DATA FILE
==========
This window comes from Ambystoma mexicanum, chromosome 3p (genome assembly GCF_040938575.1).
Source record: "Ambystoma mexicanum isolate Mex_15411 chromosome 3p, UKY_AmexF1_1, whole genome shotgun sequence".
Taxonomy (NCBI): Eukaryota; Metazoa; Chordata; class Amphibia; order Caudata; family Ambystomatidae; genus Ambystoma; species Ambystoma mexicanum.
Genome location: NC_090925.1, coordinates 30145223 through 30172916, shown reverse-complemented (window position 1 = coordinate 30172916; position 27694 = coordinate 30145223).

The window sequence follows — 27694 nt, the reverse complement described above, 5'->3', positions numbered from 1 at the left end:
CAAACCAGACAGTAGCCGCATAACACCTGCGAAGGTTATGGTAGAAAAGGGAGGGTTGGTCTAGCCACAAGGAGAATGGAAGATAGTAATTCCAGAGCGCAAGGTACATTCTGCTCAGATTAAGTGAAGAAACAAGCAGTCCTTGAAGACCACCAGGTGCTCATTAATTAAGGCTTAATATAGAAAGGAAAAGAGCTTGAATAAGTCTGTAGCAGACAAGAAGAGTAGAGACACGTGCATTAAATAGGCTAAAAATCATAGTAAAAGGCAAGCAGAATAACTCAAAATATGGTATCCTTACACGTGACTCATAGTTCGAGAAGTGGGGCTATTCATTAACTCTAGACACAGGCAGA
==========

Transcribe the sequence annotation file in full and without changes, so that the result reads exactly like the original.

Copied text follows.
This window comes from Ambystoma mexicanum, chromosome 3p (genome assembly GCF_040938575.1).
Source record: "Ambystoma mexicanum isolate Mex_15411 chromosome 3p, UKY_AmexF1_1, whole genome shotgun sequence".
Taxonomy (NCBI): Eukaryota; Metazoa; Chordata; class Amphibia; order Caudata; family Ambystomatidae; genus Ambystoma; species Ambystoma mexicanum.
Genome location: NC_090925.1, coordinates 30145223 through 30172916, shown reverse-complemented (window position 1 = coordinate 30172916; position 27694 = coordinate 30145223).

The window sequence follows — 27694 nt, the reverse complement described above, 5'->3', positions numbered from 1 at the left end:
CAAACCAGACAGTAGCCGCATAACACCTGCGAAGGTTATGGTAGAAAAGGGAGGGTTGGTCTAGCCACAAGGAGAATGGAAGATAGTAATTCCAGAGCGCAAGGTACATTCTGCTCAGATTAAGTGAAGAAACAAGCAGTCCTTGAAGACCACCAGGTGCTCATTAATTAAGGCTTAATATAGAAAGGAAAAGAGCTTGAATAAGTCTGTAGCAGACAAGAAGAGTAGAGACACGTGCATTAAATAGGCTAAAAATCATAGTAAAAGGCAAGCAGAATAACTCAAAATATGGTATCCTTACACGTGACTCATAGTTCGAGAAGTGGGGCTATTCATTAACTCTAGACACAGGCAGA